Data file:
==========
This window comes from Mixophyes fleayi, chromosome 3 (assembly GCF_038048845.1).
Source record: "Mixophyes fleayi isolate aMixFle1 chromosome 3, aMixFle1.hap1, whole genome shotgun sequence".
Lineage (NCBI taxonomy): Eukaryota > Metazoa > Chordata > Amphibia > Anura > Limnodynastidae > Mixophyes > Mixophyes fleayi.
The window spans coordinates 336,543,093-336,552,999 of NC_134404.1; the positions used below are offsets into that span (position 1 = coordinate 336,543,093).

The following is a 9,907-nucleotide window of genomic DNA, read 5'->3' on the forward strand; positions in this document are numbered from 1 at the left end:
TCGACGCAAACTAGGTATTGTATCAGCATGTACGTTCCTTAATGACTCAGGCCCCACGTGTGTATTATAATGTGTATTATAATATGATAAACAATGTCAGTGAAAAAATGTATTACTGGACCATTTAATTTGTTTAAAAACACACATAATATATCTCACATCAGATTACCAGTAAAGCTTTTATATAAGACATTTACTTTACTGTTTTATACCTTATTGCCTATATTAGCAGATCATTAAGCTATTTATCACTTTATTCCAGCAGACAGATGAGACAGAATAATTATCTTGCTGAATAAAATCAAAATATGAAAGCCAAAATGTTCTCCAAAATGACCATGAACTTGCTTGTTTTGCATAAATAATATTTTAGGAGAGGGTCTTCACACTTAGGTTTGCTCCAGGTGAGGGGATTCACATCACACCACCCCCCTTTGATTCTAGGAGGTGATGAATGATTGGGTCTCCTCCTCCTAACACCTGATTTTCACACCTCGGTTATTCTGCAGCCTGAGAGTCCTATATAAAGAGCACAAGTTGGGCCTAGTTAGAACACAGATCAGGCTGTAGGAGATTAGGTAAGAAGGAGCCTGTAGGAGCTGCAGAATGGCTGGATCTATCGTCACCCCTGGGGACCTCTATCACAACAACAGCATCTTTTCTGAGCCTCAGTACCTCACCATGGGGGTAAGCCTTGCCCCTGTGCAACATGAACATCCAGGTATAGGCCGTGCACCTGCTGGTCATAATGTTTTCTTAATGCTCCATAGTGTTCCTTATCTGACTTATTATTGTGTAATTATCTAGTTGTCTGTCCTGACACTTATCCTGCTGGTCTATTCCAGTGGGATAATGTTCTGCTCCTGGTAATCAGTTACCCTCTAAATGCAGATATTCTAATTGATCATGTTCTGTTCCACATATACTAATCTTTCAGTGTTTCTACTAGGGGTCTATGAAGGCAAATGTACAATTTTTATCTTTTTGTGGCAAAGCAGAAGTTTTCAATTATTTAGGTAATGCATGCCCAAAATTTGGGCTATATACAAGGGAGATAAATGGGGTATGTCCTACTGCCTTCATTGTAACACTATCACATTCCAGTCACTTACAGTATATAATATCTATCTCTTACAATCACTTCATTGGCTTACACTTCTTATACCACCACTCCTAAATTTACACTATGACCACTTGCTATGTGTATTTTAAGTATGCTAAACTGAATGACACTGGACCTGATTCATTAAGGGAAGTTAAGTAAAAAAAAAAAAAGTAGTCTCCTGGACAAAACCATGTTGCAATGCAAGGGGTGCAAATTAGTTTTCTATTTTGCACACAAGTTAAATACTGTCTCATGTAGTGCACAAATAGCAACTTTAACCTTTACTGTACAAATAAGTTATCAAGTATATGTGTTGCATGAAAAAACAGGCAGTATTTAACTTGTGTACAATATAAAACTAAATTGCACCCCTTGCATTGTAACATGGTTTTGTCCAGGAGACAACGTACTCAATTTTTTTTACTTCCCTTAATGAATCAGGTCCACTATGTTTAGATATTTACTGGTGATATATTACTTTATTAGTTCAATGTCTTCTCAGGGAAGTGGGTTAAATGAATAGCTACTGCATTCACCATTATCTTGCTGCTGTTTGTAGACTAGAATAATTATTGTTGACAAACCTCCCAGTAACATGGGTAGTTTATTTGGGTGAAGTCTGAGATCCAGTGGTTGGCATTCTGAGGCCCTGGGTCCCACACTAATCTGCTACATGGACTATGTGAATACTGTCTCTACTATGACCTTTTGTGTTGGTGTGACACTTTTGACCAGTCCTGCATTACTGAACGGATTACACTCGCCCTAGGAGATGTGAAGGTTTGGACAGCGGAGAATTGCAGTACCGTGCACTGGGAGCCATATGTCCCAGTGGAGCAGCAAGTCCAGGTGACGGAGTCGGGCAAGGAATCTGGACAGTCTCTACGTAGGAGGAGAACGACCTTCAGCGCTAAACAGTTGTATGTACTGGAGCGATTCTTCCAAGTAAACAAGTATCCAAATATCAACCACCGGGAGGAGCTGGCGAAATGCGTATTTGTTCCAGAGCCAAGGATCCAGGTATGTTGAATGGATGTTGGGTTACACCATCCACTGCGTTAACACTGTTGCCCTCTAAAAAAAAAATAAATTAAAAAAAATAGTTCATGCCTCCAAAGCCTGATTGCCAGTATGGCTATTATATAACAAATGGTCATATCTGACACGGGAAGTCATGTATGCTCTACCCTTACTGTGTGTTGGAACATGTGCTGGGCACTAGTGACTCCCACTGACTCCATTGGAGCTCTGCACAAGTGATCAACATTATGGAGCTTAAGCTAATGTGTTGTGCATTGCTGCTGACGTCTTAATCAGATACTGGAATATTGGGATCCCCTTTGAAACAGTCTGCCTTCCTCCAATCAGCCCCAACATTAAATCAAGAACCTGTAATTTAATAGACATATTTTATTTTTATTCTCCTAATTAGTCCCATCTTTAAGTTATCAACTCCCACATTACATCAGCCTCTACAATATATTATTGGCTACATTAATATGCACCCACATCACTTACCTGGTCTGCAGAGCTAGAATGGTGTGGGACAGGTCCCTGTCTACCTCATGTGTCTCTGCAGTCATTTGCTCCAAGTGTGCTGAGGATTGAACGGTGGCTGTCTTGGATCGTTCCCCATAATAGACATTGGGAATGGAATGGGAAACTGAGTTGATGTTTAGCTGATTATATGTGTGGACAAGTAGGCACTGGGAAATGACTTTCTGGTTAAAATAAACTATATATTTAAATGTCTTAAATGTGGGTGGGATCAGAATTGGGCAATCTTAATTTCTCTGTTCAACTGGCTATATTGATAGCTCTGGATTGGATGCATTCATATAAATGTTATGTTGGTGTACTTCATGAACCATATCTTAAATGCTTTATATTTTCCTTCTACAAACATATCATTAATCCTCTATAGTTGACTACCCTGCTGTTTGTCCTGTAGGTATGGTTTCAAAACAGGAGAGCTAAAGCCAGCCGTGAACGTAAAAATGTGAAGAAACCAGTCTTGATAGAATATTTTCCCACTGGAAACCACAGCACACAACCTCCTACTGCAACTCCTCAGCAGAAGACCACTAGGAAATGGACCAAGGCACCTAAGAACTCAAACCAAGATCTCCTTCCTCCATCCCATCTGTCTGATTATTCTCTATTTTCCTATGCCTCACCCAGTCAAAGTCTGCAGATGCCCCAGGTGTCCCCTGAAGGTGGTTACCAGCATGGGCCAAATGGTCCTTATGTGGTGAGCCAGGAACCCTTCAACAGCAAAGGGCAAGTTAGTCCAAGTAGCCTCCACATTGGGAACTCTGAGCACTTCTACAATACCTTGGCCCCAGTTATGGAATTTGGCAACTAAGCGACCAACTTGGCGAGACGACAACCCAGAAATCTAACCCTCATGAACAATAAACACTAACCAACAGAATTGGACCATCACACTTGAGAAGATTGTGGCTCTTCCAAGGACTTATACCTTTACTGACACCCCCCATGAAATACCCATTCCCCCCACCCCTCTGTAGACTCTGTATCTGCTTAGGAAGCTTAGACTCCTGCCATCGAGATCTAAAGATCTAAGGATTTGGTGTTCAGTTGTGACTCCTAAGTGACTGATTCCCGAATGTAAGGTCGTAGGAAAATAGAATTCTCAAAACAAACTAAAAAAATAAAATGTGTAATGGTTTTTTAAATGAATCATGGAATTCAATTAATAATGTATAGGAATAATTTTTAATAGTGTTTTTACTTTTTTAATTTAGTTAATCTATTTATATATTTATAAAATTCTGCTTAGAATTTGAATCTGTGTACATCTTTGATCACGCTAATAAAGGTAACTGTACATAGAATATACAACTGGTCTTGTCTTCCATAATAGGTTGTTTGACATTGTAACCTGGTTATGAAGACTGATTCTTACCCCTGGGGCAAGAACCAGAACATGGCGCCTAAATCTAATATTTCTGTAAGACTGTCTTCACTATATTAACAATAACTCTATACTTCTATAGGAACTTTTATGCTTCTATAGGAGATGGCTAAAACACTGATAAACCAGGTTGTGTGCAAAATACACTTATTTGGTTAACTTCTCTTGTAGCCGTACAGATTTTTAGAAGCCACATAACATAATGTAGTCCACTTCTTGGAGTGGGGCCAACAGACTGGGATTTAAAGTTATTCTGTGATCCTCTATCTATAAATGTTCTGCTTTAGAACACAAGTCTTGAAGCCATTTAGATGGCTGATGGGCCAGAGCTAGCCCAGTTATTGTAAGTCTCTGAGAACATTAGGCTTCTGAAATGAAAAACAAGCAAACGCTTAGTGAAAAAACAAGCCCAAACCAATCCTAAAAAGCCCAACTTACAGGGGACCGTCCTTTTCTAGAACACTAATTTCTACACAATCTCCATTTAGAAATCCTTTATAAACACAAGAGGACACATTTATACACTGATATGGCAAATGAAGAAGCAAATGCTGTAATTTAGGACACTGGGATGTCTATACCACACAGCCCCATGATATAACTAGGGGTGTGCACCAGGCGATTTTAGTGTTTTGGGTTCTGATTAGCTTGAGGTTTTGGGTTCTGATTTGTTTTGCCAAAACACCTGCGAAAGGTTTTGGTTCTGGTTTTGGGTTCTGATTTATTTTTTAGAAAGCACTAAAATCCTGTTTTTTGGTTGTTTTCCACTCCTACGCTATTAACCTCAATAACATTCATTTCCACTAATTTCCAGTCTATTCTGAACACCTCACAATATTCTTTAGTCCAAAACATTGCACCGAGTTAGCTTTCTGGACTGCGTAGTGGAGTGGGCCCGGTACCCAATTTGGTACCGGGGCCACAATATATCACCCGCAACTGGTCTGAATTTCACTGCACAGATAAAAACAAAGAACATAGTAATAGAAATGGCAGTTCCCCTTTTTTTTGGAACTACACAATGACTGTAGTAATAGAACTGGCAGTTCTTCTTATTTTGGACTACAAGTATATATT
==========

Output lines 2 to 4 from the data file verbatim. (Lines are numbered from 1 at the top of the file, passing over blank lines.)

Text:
Source record: "Mixophyes fleayi isolate aMixFle1 chromosome 3, aMixFle1.hap1, whole genome shotgun sequence".
Lineage (NCBI taxonomy): Eukaryota > Metazoa > Chordata > Amphibia > Anura > Limnodynastidae > Mixophyes > Mixophyes fleayi.
The window spans coordinates 336,543,093-336,552,999 of NC_134404.1; the positions used below are offsets into that span (position 1 = coordinate 336,543,093).